"Your Honor, I fail to see the relevancy of this testimony."

Although not made in the form of an objection, the trial judge nevertheless replied, "I sustain the objection."

After the witness was excused, defense counsel made the following motion:

"Your Honor, we further move at this time that the Court grant us a mistrial on the basis that . . . of presenting this witness has absolutely no probative value and the sole purpose of presenting this witness was to inflame the jury, and I think that's it."

The trial judge overruled the motion and after a brief recess announced to the jury:

"Ladies and gentlemen of the jury, I am going to exercise a prerogative that men like to go around saying is reserved for women. I am going to change my mind on a ruling that I have entered here in *689 this case today. I am going to instruct you that upon reflection it is the opinion of this Court that the testimony of Mr. Barrow offered at this point and this juncture of the trial is immaterial, incompetent, and irrelevant. It may become relevant as this trial goes on but I think to offer it at the time its been offered now that it was irrelevant and incompetent and I am going to instruct you to disabuse your minds of all the testimony of Mr. Barrow at this time, and if it is offered again I will pass upon that at that time. I could possibly let the testimony in under the legal phrase that lawyers like to talk about as res gestae, which means in effect the best I can tell from certain rules of evidence if you can't think of any other good reason to let something into evidence that's the one to try to travel under as an umbrella. But I don't think that umbrella is broad enough in this even though it was a more or less continuous transaction. I think offered at this point and this juncture of the trial it was immaterial and incompetent, and I am going to instruct you to disregard the testimony of Mr. Barrow at this time."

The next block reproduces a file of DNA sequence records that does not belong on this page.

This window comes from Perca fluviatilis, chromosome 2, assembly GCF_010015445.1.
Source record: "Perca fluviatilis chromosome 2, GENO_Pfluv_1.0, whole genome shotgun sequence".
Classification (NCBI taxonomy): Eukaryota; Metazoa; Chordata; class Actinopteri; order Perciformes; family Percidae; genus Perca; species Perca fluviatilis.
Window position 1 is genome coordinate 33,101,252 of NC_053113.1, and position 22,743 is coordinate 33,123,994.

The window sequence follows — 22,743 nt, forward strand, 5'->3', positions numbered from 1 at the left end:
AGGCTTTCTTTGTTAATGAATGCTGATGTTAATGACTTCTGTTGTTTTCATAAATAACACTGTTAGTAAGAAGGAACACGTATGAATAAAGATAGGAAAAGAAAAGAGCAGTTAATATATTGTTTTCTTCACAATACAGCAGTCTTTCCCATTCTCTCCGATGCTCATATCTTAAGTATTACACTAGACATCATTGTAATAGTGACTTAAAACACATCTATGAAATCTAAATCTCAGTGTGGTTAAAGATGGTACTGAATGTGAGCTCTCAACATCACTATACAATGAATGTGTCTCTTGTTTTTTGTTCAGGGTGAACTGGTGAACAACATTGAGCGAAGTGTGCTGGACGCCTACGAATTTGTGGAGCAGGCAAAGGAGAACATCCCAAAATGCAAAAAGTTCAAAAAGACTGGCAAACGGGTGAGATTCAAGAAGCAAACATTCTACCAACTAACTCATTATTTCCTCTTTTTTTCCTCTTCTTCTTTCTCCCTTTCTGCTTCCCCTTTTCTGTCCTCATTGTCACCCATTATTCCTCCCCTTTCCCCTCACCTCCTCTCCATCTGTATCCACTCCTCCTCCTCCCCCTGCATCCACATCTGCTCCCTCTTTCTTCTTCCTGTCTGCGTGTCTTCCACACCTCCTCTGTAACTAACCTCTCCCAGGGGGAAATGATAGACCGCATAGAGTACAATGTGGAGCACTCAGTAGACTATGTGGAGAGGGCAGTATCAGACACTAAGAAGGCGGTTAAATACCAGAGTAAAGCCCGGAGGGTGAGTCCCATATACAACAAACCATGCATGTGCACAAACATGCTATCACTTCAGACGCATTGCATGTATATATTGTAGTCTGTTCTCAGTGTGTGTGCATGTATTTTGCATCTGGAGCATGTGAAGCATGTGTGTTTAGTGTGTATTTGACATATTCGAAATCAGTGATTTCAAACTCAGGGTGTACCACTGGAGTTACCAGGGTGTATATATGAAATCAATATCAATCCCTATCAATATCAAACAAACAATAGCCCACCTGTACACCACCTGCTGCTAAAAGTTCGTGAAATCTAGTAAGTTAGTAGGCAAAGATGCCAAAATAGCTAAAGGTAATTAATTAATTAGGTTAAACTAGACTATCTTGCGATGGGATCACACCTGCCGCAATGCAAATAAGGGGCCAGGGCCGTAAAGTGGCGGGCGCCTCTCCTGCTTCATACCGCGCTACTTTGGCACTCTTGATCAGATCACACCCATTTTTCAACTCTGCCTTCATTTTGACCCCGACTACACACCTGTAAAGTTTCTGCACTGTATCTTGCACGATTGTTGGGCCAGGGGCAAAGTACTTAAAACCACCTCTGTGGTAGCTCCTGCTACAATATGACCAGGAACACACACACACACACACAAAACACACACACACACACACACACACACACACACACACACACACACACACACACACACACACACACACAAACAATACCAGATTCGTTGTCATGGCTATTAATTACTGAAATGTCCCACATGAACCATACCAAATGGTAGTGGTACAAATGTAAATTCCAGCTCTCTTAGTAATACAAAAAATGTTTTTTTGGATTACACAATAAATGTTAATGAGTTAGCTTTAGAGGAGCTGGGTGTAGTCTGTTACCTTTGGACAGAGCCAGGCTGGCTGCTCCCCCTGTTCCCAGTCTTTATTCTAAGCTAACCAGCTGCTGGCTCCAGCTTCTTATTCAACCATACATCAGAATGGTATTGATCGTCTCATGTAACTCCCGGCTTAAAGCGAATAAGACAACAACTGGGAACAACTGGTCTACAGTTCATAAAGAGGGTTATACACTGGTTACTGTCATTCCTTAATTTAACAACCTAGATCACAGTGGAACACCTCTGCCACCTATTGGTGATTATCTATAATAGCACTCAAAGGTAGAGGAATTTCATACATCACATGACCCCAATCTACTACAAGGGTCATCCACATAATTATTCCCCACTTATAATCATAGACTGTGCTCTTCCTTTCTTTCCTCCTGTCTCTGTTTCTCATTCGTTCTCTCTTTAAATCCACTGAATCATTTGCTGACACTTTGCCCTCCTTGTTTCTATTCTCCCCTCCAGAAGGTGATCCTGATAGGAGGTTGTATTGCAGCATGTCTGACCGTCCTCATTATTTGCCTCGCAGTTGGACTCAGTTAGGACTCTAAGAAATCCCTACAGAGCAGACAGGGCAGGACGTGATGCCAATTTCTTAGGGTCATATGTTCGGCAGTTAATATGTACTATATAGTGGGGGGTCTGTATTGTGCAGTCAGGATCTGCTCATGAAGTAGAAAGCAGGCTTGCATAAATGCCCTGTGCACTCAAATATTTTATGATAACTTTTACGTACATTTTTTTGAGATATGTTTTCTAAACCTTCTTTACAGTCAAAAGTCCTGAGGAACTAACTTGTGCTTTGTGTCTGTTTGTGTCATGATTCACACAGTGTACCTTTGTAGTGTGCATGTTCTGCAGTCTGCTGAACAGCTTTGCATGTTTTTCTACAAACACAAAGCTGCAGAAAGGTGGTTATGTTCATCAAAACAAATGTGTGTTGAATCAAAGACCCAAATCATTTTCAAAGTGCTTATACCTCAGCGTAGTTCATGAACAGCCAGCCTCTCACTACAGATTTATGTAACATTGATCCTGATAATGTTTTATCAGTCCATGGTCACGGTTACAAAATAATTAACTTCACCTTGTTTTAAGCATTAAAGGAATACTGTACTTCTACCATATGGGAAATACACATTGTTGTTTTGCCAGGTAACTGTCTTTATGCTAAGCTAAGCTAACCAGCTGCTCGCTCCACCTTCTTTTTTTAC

Appellant renewed his motion for a mistrial which was again overruled.